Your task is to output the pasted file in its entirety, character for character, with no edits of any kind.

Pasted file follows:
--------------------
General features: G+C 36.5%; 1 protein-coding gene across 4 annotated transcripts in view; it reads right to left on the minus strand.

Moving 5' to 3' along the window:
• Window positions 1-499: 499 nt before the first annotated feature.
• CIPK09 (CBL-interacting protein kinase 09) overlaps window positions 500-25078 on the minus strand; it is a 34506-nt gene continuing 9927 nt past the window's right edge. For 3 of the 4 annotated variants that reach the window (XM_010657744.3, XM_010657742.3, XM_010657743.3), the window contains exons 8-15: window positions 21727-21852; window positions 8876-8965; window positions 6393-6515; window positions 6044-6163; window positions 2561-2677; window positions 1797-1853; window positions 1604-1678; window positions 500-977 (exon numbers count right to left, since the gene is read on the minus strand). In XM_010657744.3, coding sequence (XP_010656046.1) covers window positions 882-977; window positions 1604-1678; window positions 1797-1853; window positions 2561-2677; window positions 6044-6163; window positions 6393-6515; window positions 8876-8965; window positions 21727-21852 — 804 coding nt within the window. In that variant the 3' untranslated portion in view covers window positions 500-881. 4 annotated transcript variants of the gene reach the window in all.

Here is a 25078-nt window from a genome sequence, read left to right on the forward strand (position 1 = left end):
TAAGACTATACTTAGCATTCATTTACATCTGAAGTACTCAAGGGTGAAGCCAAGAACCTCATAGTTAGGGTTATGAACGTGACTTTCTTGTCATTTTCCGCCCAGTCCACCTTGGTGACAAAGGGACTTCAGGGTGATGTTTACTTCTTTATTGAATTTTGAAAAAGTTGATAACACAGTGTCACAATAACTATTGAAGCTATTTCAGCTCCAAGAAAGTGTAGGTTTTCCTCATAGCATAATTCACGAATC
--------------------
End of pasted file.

General features: G+C 36.5%; 1 protein-coding gene across 4 annotated transcripts in view; it reads right to left on the minus strand.

Moving 5' to 3' along the window:
• Window positions 1-499: 499 nt before the first annotated feature.
• CIPK09 (CBL-interacting protein kinase 09) overlaps window positions 500-25078 on the minus strand; it is a 34506-nt gene continuing 9927 nt past the window's right edge. For 3 of the 4 annotated variants that reach the window (XM_010657744.3, XM_010657742.3, XM_010657743.3), the window contains exons 8-15: window positions 21727-21852; window positions 8876-8965; window positions 6393-6515; window positions 6044-6163; window positions 2561-2677; window positions 1797-1853; window positions 1604-1678; window positions 500-977 (exon numbers count right to left, since the gene is read on the minus strand). In XM_010657744.3, coding sequence (XP_010656046.1) covers window positions 882-977; window positions 1604-1678; window positions 1797-1853; window positions 2561-2677; window positions 6044-6163; window positions 6393-6515; window positions 8876-8965; window positions 21727-21852 — 804 coding nt within the window. In that variant the 3' untranslated portion in view covers window positions 500-881. 4 annotated transcript variants of the gene reach the window in all.

Here is a 25078-nt window from a genome sequence, read left to right on the forward strand (position 1 = left end):
TAAGACTATACTTAGCATTCATTTACATCTGAAGTACTCAAGGGTGAAGCCAAGAACCTCATAGTTAGGGTTATGAACGTGACTTTCTTGTCATTTTCCGCCCAGTCCACCTTGGTGACAAAGGGACTTCAGGGTGATGTTTACTTCTTTATTGAATTTTGAAAAAGTTGATAACACAGTGTCACAATAACTATTGAAGCTATTTCAGCTCCAAGAAAGTGTAGGTTTTCCTCATAGCATAATTCACGAATC